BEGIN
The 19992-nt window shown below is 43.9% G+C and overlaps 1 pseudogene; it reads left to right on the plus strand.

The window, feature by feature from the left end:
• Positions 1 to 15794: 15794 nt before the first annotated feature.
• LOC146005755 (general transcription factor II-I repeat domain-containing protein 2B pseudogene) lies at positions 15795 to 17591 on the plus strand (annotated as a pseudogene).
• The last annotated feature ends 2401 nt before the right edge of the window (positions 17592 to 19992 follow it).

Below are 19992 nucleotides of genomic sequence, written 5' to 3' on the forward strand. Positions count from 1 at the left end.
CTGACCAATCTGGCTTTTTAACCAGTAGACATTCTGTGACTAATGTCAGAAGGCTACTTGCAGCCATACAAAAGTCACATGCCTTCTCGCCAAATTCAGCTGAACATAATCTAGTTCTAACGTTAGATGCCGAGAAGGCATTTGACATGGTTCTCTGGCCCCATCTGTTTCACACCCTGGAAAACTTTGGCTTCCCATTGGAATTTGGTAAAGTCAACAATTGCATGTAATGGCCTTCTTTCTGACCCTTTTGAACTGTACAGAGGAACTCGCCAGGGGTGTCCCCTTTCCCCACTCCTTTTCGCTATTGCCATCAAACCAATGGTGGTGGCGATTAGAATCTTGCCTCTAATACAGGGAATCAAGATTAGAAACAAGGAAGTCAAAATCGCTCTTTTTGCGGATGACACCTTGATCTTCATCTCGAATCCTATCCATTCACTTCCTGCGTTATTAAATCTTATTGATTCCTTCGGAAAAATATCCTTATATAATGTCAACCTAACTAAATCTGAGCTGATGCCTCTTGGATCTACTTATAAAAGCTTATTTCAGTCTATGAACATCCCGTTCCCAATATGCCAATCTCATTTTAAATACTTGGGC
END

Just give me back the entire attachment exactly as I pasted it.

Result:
The 19992-nt window shown below is 43.9% G+C and overlaps 1 pseudogene; it reads left to right on the plus strand.

The window, feature by feature from the left end:
• Positions 1 to 15794: 15794 nt before the first annotated feature.
• LOC146005755 (general transcription factor II-I repeat domain-containing protein 2B pseudogene) lies at positions 15795 to 17591 on the plus strand (annotated as a pseudogene).
• The last annotated feature ends 2401 nt before the right edge of the window (positions 17592 to 19992 follow it).

Below are 19992 nucleotides of genomic sequence, written 5' to 3' on the forward strand. Positions count from 1 at the left end.
CTGACCAATCTGGCTTTTTAACCAGTAGACATTCTGTGACTAATGTCAGAAGGCTACTTGCAGCCATACAAAAGTCACATGCCTTCTCGCCAAATTCAGCTGAACATAATCTAGTTCTAACGTTAGATGCCGAGAAGGCATTTGACATGGTTCTCTGGCCCCATCTGTTTCACACCCTGGAAAACTTTGGCTTCCCATTGGAATTTGGTAAAGTCAACAATTGCATGTAATGGCCTTCTTTCTGACCCTTTTGAACTGTACAGAGGAACTCGCCAGGGGTGTCCCCTTTCCCCACTCCTTTTCGCTATTGCCATCAAACCAATGGTGGTGGCGATTAGAATCTTGCCTCTAATACAGGGAATCAAGATTAGAAACAAGGAAGTCAAAATCGCTCTTTTTGCGGATGACACCTTGATCTTCATCTCGAATCCTATCCATTCACTTCCTGCGTTATTAAATCTTATTGATTCCTTCGGAAAAATATCCTTATATAATGTCAACCTAACTAAATCTGAGCTGATGCCTCTTGGATCTACTTATAAAAGCTTATTTCAGTCTATGAACATCCCGTTCCCAATATGCCAATCTCATTTTAAATACTTGGGC